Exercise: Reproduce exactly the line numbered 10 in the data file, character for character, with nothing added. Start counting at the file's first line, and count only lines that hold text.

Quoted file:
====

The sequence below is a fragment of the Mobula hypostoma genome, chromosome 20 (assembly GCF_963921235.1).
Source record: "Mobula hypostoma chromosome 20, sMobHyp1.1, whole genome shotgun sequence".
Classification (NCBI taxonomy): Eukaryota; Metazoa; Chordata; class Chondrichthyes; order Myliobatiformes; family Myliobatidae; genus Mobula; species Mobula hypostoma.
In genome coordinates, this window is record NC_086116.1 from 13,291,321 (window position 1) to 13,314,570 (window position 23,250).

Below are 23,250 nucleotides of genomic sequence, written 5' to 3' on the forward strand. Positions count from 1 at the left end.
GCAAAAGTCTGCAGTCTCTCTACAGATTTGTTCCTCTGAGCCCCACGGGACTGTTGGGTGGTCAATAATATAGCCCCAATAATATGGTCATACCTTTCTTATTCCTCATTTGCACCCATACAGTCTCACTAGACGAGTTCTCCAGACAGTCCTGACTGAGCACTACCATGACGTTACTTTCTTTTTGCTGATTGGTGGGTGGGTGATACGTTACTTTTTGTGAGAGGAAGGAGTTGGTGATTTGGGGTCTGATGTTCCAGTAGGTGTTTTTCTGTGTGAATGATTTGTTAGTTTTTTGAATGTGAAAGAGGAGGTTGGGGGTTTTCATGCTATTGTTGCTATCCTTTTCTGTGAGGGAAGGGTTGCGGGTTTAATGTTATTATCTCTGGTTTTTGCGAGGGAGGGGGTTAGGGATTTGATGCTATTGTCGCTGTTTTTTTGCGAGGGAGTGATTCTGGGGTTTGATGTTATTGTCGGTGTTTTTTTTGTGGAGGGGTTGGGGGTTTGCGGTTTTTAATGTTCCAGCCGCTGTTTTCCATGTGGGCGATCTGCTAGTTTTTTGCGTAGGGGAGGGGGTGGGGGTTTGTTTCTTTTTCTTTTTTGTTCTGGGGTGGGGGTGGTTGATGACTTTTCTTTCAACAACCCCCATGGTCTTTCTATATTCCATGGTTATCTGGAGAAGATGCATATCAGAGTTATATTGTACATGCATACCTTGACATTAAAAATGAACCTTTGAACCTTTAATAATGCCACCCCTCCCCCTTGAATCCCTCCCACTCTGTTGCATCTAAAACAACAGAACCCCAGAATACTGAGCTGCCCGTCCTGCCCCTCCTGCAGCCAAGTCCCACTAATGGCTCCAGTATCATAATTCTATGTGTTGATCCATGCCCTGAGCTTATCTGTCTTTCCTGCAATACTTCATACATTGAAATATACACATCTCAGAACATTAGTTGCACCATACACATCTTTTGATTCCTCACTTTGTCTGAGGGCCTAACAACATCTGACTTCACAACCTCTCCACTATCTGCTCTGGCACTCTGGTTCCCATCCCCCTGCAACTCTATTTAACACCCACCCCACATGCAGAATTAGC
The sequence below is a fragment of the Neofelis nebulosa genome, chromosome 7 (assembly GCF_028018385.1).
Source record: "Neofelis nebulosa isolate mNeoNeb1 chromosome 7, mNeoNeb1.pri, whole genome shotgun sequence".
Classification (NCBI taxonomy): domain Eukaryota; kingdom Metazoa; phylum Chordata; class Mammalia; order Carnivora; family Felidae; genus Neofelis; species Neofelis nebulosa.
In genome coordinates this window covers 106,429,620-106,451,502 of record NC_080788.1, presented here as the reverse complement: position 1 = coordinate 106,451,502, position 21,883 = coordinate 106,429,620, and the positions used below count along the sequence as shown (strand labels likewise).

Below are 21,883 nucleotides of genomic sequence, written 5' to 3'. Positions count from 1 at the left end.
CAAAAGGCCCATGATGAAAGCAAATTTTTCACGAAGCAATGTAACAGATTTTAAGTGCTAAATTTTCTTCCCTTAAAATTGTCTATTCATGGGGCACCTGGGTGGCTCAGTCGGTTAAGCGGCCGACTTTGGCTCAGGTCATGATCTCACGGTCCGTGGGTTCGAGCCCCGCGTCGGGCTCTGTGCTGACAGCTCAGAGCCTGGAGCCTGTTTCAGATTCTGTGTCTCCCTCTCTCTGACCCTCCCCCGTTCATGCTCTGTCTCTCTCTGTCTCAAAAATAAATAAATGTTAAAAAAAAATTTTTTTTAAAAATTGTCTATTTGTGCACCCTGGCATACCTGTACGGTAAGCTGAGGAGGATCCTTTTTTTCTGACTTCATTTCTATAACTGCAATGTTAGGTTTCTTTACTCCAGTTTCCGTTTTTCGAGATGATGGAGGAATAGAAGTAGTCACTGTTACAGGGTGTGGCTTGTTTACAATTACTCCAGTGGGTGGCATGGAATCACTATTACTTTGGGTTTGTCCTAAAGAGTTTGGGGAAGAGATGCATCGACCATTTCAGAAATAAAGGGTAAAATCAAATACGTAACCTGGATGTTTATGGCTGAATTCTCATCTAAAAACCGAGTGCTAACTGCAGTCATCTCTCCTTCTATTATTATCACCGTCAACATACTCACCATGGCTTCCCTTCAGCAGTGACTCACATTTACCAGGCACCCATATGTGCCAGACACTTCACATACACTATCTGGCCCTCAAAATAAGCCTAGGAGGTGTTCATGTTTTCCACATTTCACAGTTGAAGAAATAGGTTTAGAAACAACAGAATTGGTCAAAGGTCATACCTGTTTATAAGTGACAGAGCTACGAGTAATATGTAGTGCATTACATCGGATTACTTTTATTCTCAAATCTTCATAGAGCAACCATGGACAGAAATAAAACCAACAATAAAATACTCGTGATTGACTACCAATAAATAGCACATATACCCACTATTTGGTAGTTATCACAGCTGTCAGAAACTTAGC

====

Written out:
In genome coordinates this window covers 106,429,620-106,451,502 of record NC_080788.1, presented here as the reverse complement: position 1 = coordinate 106,451,502, position 21,883 = coordinate 106,429,620, and the positions used below count along the sequence as shown (strand labels likewise).